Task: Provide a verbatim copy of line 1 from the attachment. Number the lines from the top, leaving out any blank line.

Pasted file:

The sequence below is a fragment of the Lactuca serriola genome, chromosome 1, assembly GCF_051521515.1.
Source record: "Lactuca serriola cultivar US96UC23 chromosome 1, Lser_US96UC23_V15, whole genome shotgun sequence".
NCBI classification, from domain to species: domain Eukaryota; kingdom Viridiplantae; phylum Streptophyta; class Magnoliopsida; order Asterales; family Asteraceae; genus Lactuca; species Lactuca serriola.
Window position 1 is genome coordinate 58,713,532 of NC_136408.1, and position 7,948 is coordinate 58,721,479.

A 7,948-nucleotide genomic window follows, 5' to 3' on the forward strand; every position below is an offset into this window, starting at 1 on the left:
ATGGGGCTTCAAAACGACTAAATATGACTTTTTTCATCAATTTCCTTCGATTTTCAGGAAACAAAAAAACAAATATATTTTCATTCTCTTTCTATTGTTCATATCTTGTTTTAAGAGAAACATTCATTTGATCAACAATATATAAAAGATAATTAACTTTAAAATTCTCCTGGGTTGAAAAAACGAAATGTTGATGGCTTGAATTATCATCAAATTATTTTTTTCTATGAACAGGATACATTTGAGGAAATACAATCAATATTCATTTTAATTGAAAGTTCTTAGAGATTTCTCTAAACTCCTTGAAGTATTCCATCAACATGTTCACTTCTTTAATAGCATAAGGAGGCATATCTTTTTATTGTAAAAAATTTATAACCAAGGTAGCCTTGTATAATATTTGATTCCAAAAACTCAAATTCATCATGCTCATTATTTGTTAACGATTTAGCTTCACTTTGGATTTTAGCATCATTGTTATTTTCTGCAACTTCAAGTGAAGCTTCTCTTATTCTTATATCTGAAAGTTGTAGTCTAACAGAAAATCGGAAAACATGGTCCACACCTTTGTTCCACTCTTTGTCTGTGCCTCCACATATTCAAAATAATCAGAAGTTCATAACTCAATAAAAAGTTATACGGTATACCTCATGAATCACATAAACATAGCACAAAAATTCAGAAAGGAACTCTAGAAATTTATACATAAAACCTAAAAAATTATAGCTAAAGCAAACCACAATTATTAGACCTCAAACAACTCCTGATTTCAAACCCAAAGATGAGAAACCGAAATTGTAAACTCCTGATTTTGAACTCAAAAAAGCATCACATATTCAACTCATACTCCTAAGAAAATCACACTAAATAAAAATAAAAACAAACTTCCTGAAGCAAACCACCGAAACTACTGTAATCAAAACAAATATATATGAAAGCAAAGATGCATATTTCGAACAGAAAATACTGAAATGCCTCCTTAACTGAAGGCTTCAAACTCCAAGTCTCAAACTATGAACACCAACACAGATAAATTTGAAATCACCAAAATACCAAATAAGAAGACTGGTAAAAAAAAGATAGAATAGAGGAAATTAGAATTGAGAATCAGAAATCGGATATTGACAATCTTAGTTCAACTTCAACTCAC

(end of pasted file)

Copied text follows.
The sequence below is a fragment of the Lactuca serriola genome, chromosome 1, assembly GCF_051521515.1.